Tax funeral policy premiums — Zafa

HARARE - Zimbabwe's funeral service industry says government should make policy premiums qualify for tax credit in an effort to increase the uptake of funeral cover by the public.

Solomon Chikanda, the Zimbabwe Association of Funeral Assurers (Zafa) president, said there is need for government to support the uptake of funeral policies.

“In an effort to increase the uptake of funeral cover by the public, the industry is kindly proposing to the ministry of Finance… through the Insurance and Pensions Commission (Ipec) that funeral policy premiums be tax deductible or qualify for a tax credit in the hands of the individual tax payer in the same way that medical aid contributions are treated,” he said at the 2018 Funeral Assurance and Services conference in Bulawayo.

This comes as the funeral assurance industry continues to grow as total assets went up 14 percent to $70,17 million during the year ended December 31, 2017 compared to $61,79 million reported in the previous comparable period.

According to Ipec, the funeral assurance industry premium income advanced four percent to $39,98 million compared to 38,61 million reported in the previous review period.

Chikanda said funeral assurance industry members remain determined to structure products that are both affordable and accessible to low-income earners.

He said there has been abuse of funeral policies by some members of the public hence the need for assurers to ensure that the nature of the business is not a temptation to fraud.

“We have also noted with concern the abuse of funeral policies or funeral cash plans to make fraudulent claims by some unscrupulous members of the public,” Chikanda said.

“It is therefore critical that as assurers we do a serious self-introspect of both our products and systems to ensure that the nature and structure of some of our products does not pose as a temptation to the penetration of funeral assurance fraud we are witnessing.”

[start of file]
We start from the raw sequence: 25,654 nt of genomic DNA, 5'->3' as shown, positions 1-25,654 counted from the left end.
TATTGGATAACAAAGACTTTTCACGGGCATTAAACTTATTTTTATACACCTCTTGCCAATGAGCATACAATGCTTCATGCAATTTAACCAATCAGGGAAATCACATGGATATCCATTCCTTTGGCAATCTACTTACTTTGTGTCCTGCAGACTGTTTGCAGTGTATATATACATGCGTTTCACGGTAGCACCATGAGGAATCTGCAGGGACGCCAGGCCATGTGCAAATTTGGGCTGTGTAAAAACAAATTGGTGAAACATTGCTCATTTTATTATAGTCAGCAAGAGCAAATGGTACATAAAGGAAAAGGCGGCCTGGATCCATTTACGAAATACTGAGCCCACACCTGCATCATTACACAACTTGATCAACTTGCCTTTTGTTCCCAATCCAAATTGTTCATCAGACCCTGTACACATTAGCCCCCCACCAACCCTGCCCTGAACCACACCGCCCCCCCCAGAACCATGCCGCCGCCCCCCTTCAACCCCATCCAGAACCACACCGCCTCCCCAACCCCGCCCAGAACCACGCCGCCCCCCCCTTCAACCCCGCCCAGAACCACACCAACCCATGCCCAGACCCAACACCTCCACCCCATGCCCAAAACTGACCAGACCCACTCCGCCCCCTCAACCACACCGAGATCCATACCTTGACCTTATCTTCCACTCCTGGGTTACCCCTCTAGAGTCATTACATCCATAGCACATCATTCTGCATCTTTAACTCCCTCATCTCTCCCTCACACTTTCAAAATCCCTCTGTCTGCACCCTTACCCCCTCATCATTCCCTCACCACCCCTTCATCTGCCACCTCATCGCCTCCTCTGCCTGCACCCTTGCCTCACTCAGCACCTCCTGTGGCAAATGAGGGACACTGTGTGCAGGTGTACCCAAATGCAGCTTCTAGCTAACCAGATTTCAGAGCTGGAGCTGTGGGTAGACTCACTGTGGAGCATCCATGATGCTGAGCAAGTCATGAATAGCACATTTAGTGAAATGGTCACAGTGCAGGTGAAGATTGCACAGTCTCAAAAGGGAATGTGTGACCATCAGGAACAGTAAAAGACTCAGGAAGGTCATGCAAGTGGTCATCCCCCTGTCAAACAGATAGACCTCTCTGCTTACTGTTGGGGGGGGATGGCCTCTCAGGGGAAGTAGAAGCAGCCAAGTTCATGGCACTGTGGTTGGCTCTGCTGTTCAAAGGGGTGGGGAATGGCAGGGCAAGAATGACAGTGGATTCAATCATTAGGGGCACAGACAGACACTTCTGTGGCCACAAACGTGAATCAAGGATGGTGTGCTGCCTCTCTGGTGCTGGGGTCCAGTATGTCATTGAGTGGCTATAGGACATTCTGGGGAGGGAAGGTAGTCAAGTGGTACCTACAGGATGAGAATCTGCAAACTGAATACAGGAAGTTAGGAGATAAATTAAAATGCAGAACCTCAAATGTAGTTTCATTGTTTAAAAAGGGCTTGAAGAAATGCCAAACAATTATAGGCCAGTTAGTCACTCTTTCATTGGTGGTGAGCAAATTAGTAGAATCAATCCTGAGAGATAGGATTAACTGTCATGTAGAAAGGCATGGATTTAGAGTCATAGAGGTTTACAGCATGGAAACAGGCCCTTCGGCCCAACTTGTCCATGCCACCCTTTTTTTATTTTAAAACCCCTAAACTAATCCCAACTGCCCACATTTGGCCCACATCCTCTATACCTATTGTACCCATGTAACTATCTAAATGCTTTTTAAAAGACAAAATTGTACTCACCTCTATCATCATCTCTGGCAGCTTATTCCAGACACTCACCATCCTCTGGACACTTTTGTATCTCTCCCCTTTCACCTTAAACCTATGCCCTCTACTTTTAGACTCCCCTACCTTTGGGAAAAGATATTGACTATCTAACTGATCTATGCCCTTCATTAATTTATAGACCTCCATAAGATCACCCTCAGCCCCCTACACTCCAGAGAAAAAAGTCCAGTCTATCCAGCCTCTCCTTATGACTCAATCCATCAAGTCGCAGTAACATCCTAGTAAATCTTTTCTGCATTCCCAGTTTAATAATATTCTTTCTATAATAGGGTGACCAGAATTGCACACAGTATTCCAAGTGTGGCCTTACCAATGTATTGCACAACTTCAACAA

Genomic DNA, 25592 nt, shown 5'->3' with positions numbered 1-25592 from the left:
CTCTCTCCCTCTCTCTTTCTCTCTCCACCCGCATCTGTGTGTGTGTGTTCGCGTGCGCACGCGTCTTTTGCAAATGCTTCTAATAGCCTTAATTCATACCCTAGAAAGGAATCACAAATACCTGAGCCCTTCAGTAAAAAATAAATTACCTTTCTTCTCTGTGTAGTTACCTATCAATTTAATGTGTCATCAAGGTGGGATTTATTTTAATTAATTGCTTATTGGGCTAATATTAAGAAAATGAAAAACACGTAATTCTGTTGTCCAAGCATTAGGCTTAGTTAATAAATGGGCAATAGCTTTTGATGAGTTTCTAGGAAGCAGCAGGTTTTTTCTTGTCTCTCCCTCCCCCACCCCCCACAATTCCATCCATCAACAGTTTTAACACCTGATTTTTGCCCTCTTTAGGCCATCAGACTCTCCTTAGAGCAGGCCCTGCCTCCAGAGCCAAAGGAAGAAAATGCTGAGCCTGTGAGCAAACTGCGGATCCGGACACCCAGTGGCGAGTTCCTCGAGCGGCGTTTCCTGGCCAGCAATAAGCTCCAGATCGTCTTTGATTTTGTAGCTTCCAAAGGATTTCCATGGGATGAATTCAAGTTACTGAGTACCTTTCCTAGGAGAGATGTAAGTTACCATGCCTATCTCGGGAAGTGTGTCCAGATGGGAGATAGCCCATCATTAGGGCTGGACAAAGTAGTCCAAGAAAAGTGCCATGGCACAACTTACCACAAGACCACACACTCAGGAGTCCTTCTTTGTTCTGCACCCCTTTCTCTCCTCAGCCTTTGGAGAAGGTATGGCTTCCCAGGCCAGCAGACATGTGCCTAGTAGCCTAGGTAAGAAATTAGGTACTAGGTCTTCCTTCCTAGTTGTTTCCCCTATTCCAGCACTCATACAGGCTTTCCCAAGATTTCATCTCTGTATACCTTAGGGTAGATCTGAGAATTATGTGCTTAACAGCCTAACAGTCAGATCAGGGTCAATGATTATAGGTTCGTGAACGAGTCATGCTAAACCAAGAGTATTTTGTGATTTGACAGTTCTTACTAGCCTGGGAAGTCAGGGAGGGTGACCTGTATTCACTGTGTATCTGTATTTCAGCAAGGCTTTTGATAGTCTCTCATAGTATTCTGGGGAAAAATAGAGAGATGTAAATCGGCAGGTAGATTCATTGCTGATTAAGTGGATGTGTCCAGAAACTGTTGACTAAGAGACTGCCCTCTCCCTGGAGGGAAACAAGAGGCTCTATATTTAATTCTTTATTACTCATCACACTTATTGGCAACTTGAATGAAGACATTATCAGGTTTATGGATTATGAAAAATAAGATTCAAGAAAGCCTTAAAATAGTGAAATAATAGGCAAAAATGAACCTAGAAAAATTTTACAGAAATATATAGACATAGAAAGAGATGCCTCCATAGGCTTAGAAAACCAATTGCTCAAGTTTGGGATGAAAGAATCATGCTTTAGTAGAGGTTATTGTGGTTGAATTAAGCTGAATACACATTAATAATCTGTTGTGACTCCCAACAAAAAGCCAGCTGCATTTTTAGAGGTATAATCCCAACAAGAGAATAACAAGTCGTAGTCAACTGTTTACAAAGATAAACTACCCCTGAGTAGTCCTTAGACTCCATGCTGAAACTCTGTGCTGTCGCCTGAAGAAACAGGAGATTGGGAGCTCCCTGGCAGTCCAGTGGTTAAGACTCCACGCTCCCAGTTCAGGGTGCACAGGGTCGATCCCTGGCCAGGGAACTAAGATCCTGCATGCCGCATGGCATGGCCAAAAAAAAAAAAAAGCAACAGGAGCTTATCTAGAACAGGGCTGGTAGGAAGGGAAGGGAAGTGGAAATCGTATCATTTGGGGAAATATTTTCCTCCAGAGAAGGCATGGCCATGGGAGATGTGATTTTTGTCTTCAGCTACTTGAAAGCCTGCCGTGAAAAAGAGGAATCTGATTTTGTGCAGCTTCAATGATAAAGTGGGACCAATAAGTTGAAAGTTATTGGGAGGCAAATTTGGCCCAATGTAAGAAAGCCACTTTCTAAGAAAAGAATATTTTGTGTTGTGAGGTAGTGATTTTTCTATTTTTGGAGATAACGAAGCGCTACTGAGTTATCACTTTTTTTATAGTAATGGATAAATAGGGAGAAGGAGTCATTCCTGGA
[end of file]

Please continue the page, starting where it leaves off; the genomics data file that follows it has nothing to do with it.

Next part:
Chikanda said this year’s theme “Building businesses and serving communities with passion” is meant to challenge all funeral practitioners that engaging in the funeral business is far much beyond profit or financial benefit but brings much more important roles that are the social and moral obligations.

“These obligations mean that funeral assurers and funeral services industry is duty bound to ensure that our society gets decent and dignified burials when our clients pass on,” he said.

The Vineyard managing director also indicated that funeral assurers will continue to comply with prescribed assets requirements and support government’s projects and efforts in sustaining the economy.

Funeral assurance companies are required by the law to invest at least 7,5 percent of their assets in prescribed assets.

“We have also taken note of the need to raise our minimum capital to the new levels as prescribed. However, the liquidity and other economic challenges currently in the economy may slow down our pace as we strive to meet the set deadlines,” Chikanda said.

He said strategic relationships and networks are necessary to sustain operations in the funeral industry.

The conference is attended by stakeholders from USA, Canada, Botswana, South Africa and Kenya.

— The Financial Gazette

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